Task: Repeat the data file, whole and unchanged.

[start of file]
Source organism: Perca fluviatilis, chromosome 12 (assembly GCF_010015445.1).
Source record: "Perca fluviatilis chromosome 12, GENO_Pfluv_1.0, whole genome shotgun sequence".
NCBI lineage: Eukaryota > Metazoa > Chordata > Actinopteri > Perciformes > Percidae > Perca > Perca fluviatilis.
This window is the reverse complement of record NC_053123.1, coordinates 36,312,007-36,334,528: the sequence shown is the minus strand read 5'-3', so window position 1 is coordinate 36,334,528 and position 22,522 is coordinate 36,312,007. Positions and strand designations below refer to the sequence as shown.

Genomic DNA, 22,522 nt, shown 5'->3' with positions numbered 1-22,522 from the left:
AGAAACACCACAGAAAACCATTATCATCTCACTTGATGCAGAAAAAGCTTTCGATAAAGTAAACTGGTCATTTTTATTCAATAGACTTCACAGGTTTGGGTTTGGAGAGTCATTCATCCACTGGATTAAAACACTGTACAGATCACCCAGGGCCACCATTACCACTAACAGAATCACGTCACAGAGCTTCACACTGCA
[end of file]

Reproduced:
Source organism: Perca fluviatilis, chromosome 12 (assembly GCF_010015445.1).
Source record: "Perca fluviatilis chromosome 12, GENO_Pfluv_1.0, whole genome shotgun sequence".
NCBI lineage: Eukaryota > Metazoa > Chordata > Actinopteri > Perciformes > Percidae > Perca > Perca fluviatilis.
This window is the reverse complement of record NC_053123.1, coordinates 36,312,007-36,334,528: the sequence shown is the minus strand read 5'-3', so window position 1 is coordinate 36,334,528 and position 22,522 is coordinate 36,312,007. Positions and strand designations below refer to the sequence as shown.

Genomic DNA, 22,522 nt, shown 5'->3' with positions numbered 1-22,522 from the left:
AGAAACACCACAGAAAACCATTATCATCTCACTTGATGCAGAAAAAGCTTTCGATAAAGTAAACTGGTCATTTTTATTCAATAGACTTCACAGGTTTGGGTTTGGAGAGTCATTCATCCACTGGATTAAAACACTGTACAGATCACCCAGGGCCACCATTACCACTAACAGAATCACGTCACAGAGCTTCACACTGCA